- You need allies. Allies are your family, your friends, your loved ones. Allies could be your employer, your boss, your neighbour. We will each need to support and help one another if we’re to get through this. The governments talk about social distancing and separation, and that’s one of the insidious things this little bug is trying to do, it’s trying to conquer us through separation and division. And yes we do need to keep ourselves separated physically, and nations do need to separate from other nations for a while, but spiritually we need to come together and unite in our efforts to combat this invasive threat.
- You need to defend yourself, and those you love. While the scientists are working on a means of attack through the creation of a vaccine, we need to defend ourselves, and those we love. This little bug is attacking us physically and financially. It’s putting us under siege. We need to prepare for a long siege, probably longer than our insipid leaders are telling us right now. This little bug ain’t going away easily. And while ever we lack the means to attack, we must defend – and that means retreating to a safe place and staying behind our battlements.
- You need to help others. In Australia there’s an iconic World War Two photo of a “digger” – a soldier in Papua New Guinea – helping another injured soldier over a creek. This is what we do in times of war. We help others. The heroes amongst us help others at the risk of their own lives or livelihoods. And already we’ve seen heroes – everyday heroes, such as the doctors and nurses and hospital workers. But also everyday heroes like those that are serving us at the checkouts in supermarkets. The transport workers. Those that are putting themselves at risk every day to keep essential services running.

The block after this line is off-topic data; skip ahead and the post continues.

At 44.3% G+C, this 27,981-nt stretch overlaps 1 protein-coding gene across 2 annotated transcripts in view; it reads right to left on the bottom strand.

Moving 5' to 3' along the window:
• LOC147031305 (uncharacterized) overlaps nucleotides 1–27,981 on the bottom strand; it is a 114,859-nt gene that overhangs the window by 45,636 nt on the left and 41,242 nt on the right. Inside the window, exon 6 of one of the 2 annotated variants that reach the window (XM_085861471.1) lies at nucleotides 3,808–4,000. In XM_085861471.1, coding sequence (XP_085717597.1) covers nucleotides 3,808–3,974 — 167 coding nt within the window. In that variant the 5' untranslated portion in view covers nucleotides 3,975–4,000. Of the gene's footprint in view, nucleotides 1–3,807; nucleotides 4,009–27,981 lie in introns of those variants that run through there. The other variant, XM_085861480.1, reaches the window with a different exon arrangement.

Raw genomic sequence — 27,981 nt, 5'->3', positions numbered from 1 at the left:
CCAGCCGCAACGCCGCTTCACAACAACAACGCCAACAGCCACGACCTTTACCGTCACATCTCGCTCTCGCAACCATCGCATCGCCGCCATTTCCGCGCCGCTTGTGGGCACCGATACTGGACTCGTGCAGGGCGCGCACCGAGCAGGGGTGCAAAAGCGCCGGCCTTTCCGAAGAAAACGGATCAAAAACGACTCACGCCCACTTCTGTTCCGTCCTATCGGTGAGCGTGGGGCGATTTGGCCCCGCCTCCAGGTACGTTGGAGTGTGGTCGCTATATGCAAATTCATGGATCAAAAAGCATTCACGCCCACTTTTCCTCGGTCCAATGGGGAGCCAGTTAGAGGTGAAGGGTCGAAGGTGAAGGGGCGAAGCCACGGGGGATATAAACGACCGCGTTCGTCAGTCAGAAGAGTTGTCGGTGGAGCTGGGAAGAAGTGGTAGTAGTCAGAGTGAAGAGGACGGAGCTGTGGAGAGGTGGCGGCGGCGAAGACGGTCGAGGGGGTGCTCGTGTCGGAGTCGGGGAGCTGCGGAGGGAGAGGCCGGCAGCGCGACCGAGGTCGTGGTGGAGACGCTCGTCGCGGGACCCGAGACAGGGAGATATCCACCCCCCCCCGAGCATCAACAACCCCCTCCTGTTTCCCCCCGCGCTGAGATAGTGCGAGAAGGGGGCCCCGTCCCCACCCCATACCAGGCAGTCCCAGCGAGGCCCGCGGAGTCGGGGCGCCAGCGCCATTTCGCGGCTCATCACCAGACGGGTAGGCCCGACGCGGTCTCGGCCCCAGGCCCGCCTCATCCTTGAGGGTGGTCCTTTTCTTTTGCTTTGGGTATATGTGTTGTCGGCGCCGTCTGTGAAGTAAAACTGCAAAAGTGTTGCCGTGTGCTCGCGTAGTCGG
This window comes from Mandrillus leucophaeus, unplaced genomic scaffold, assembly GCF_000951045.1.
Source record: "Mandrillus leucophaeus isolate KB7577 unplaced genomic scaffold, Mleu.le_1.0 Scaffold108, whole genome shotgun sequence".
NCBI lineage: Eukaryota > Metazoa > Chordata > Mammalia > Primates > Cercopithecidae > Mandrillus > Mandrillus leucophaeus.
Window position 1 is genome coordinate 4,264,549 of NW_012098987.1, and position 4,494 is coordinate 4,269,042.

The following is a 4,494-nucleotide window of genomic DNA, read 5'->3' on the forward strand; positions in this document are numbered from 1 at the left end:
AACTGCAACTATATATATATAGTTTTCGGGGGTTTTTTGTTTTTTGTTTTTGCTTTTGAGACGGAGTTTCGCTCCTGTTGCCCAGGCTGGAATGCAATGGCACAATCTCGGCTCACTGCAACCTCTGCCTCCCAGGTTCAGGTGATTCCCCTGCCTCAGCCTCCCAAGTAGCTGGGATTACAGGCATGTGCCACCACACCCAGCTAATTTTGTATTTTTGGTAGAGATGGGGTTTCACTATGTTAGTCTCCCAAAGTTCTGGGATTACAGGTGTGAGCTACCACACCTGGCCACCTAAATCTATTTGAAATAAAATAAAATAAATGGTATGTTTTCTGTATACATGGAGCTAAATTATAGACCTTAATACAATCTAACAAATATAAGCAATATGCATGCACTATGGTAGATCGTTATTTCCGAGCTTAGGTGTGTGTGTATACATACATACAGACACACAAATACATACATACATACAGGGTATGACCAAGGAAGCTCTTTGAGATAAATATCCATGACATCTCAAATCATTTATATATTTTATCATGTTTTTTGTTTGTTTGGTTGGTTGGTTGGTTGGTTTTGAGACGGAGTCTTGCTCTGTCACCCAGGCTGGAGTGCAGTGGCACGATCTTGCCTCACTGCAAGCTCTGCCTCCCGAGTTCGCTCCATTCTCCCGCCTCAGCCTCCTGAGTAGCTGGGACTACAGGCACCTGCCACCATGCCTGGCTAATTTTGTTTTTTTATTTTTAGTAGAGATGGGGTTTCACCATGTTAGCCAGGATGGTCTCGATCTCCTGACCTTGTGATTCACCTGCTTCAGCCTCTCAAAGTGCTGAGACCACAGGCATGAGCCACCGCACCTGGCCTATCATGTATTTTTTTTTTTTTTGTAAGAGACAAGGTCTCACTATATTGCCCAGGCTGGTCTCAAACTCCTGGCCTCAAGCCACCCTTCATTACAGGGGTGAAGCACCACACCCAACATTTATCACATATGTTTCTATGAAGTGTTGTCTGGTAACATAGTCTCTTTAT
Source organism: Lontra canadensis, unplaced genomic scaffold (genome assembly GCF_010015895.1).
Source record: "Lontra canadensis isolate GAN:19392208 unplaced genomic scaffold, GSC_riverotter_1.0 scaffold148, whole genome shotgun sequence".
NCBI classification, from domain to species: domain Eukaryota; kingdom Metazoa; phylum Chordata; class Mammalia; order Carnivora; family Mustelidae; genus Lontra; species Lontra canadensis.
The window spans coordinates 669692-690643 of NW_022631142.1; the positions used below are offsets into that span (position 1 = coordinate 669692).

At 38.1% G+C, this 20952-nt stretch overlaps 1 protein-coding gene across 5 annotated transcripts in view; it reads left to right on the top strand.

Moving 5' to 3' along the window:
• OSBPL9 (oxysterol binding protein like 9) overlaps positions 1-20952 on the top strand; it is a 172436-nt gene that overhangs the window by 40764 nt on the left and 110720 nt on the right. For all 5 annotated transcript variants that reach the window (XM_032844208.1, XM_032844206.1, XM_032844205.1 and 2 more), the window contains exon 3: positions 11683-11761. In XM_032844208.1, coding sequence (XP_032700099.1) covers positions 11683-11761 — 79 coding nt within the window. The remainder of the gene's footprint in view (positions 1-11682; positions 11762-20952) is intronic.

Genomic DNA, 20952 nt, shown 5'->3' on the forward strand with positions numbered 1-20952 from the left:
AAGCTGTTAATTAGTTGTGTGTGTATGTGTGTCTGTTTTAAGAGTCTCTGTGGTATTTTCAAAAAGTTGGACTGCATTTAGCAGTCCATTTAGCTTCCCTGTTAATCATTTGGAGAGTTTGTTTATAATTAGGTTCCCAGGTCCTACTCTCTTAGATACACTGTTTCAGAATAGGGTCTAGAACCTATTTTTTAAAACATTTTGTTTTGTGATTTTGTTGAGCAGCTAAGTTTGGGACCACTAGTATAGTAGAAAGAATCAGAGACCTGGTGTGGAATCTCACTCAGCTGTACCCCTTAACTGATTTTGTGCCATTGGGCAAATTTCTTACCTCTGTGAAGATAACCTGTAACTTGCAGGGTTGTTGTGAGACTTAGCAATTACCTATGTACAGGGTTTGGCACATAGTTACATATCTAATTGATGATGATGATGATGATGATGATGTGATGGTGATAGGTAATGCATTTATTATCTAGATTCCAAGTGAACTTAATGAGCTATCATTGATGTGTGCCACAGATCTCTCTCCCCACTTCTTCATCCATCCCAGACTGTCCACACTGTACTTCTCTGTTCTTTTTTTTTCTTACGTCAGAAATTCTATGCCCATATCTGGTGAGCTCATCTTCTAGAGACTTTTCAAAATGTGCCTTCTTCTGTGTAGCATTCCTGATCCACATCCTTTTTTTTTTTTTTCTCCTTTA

- You need to be heroic. Heroic might mean being generous. Giving a neighbour food when they run out. Heroic might mean being compassionate. Looking after someone when they’re dying because they can’t get a bed in a hospital. Heroic might mean taking a financial loss so that your staff have money to pay their rent. You can be a hero in the most unobvious of ways. And true heroes are often invisible. They do their heroic deeds and ask for nothing in return. They are selfless. You can be that hero.
These are extraordinary times. Everything we thought we knew is being reconfigured, rewritten, broken down and will be re-formed anew. This is not a time to be frightened. This is a time to be calm, cool-headed, generous in spirit, and it’s a time to be intuitive. Because faced with a choice, your intuition will guide you towards the best outcome.
Personally, I watch in awe at a world undergoing tectonic change. This little bug, this noxious piece of malignant genetic coding, is forcing us to ask ourselves: What’s really important?